The meeting yesterday between presidents Barack Obama and Thein Sein may have been more symbolic than substantive, but it is an important step towards a normal relationship for the United States and Myanmar. It will deepen the engagement of the two countries and move them closer to the broader partnership they want as the transition in the country Washington still calls Burma faces some grave internal challenges.
When Thein Sein took office at the end of March 2011, his inaugural address outlining an ambitious reform agenda was received with scepticism in the United States. But as he brought Nobel laureate Aung San Suu Kyi over to his side, this tone began to change. The April 2012 by-elections saw the National League of Democracy enter Parliament as the largest non-government party. This was the single most important event that led to the reset button being hit on this bilateral relationship. Within the space of about a year, this formerly pariah nation had a new US ambassador and a visit from Secretary of State Hillary Clinton, and President Obama stopped by to deliver a landmark speech in Yangon. Decades-long sanctions were suspended.
What comes next? For a partnership to eventuate, the US will have to stand by Myanmar as it takes steps forwards–and back–for years to come. It will not always be smiles with the band playing anthems. In the last twelve months, we have seen new political freedoms let loose old hatreds in waves of anti-Muslim violence. This showed there is still much to do to transform this country into the tolerant one of Thein Sein’s televised speeches.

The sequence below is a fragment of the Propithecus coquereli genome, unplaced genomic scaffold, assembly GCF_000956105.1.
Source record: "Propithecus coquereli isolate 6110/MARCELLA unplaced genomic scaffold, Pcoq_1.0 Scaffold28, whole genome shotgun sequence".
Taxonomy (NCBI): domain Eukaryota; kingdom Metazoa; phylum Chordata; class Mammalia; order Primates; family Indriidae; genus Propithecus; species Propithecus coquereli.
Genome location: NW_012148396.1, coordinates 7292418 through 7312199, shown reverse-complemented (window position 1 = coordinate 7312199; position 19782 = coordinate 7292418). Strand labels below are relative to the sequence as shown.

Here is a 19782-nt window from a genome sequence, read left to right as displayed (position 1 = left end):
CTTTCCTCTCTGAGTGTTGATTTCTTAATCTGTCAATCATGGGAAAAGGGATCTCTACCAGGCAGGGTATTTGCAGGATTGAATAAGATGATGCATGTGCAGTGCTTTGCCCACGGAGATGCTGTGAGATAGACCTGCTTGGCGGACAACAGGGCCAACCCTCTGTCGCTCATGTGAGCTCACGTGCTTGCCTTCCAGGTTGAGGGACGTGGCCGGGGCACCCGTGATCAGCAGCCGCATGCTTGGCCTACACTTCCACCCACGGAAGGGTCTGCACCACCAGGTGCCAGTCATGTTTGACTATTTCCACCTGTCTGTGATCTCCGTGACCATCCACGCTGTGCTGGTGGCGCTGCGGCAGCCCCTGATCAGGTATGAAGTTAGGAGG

- Three interconnected and difficult issues need attention for the country to move forward—citizenship for the Rohingya; building capacity in the police to prevent violence against Muslims; and re-envisioning the country as one that is multi-ethnic, multilingual, and multi-religious.
- The transition from authoritarian rule to democracy could take decades. Key waypoints are the 2015 elections, implementing constitutional reforms, and the achievement of true civilian leadership.
- The US should engage on a broad range of issues and stop using sanctions as a diplomatic tool. An enduring partnership would involve sustained support for the transition across the spectrum of political interests, and transitional development assistance would expand to include programs for education, health, and the media.
The quick fix to stop violence is a home-grown one. Put simply, President Thein Sein’s strong word needs to be met with firm but not repressive action by local authorities. Violent extremism needs to be punished by the law, whoever commits it.
Beyond this, there are three areas that deserve special attention as Myanmar tries to resolve the underlying ethnic and religious tensions that could threaten its transition. It needs more encouragement and not threats from international policymakers, and where possible, offers of practical help to succeed.